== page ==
The results from studies regarding the association between parental immigrant status and children's minority language are generally consistent. Children of first-generation mothers have higher vocabulary scores than children of second-generation mothers (Hammer et al., 2012; Willard et al., 2015). Likewise, children's minority vocabulary is negatively related to the length of the mothers’ stay in the host country (Quiroz et al., 2010). Father's generational status is often not included in the studies (e.g., Hammer et al., 2012), and if included, it is not related to children's vocabulary scores (e.g., Willard et al., 2015). One study compared the associations between the generational status of mothers versus fathers and their children's minority vocabulary scores (Willard et al., 2015). The children of second-generation mothers had lower scores than children of first-generation mothers. For fathers, however, no association between generational status and minority vocabulary was found.

In general, the evidence from this research reflects a process where the majority language becomes stronger and the minority language becomes weaker over the generations. This pattern, however, may be related to the SES of the family. A study of Cuban immigrants in the United States (Lambert & Tyler, 1996) demonstrated loss of minority vocabulary over generations among low-SES but not among high-SES families. In the high-SES families, the minority language and cultural competence were encouraged at the same time as the children learned the majority language. These findings underscore the importance of including both SES variables and immigrant status in studies of children's bilingual skills.

In summary, this literature review revealed five important shortcomings often found in research on parental background and children's language competence:

  1. 1. A single focus on the majority language, excluding the minority language (Dixon, Zhao, et al., 2012)

  2. 2. A single focus on mothers’ background, excluding the fathers (Driessen et al., 2002), making it difficult to detect potential effects of fathers' background

  3. 3. A single focus on one age group, most often preschoolers

  4. 4. Parents’ age at migration not considered (Becker, 2011)

  5. 5. Often heterogeneous study samples, including immigrants speaking a variety of languages and coming from a variety of ethnic groups


The present study was designed to fill in these gaps in the literature by including the minority language, fathers’ background, two different age groups, parents' age at migration, and participants from only one immigrant group. In doing so, the study aims to examine potential relations between both parents’ background factors and both majority and minority language skills among their children, without ethnic background possibly confounding the results. Knowledge of which parental factors significantly predict children's language skills may help in identifying which children may be more vulnerable and could potentially benefit from compensating educational interventions. Our study takes an exploratory approach to answer two questions:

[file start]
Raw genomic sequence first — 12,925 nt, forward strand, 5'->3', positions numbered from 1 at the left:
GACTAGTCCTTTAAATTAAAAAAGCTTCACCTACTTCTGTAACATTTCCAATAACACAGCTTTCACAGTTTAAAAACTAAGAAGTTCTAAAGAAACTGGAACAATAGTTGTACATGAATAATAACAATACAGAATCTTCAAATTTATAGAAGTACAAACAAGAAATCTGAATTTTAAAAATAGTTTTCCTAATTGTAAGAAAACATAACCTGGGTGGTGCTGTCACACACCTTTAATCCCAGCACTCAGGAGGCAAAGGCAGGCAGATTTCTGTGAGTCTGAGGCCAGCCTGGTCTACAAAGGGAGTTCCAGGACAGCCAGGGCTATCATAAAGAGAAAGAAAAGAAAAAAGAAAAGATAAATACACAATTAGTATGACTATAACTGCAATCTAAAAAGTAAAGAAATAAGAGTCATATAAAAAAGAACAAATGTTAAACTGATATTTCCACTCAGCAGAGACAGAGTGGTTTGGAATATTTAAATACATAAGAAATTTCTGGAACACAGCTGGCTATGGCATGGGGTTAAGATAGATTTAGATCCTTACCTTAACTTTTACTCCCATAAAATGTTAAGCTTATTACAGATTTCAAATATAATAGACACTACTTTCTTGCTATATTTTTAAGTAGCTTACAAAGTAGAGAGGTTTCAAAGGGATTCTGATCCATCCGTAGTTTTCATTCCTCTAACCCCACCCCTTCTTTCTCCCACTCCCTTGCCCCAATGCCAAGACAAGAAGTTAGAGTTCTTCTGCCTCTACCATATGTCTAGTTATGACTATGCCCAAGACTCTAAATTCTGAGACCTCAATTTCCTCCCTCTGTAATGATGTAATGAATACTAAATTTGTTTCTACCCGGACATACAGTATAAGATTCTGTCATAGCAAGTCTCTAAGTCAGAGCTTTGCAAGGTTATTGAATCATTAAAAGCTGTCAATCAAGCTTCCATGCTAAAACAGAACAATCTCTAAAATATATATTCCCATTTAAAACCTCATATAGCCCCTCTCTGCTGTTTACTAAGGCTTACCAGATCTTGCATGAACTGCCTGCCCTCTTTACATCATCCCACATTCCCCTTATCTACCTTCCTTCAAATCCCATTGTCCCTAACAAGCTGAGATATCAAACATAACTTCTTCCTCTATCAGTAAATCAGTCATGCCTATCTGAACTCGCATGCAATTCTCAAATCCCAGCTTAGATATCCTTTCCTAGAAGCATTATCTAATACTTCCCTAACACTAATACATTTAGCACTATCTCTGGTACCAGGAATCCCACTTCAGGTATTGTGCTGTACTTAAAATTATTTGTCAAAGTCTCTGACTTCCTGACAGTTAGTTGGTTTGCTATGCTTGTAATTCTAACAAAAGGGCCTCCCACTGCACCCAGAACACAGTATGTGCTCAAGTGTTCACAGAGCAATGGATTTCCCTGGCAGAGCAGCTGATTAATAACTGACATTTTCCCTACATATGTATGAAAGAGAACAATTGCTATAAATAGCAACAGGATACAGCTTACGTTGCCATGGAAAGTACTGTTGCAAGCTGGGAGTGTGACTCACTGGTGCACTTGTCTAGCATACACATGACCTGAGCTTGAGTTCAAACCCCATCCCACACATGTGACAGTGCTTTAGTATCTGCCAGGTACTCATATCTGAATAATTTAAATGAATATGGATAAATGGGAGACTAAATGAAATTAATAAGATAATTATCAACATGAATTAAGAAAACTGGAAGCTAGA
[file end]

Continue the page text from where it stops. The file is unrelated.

1. 1. Do mothers’ and fathers’ education levels predict 5- and 12-year-olds' vocabulary scores in their minority and majority language?

  2. 2. Do mothers’ and fathers’ ages at migration predict 5- and 12-year-olds' vocabulary scores in their minority and majority languages?



Participants were drawn from a larger investigation on children of Turkish heritage in Norway, Germany, and the Netherlands (Social Integration of Migrant Children: Uncovering Family and School Factors promoting Resilience). The study design aimed to recruit a convenience sample of 120 children from Norway in each of the age cohorts. The 5-year-olds were preschoolers about to transition to first grade and the 12-year-olds were seventh graders about to transition from elementary to secondary school. Children were recruited over a 2-year period. The National Population Registry provided contact information for children born in 1998/1999 or 2004/2005, with parents born in either Turkey or Norway, but with all four grandparents born in Turkey. However, all children identified by the Norwegian registry had both parents born in Turkey.

A total of 202 families (97 preschoolers, 105 preadolescents) participated at the Norwegian site. The present study included 174 families (81 preschoolers, 53% girls; 92 preadolescents, 41% girls) from this sample. We excluded (a) children who migrated to Norway at/after the age of 3 (n = 7); (b) children who reported that they spoke a language other than Turkish or Norwegian at home (n = 5); (c) children with physical impairments (n = 2); (d) children missing data on two or more predictor variables (n = 9); and (e) children missing data on one or both criterion variables (n = 6). Given the research showing that crucial language learning takes place before the age of 3 to 4 (Torkildsen von Koss, 2010), we excluded children who migrated to Norway after/at the age of 3 to ensure a uniform sample with regard to the children's early language learning context and their immigrant generation.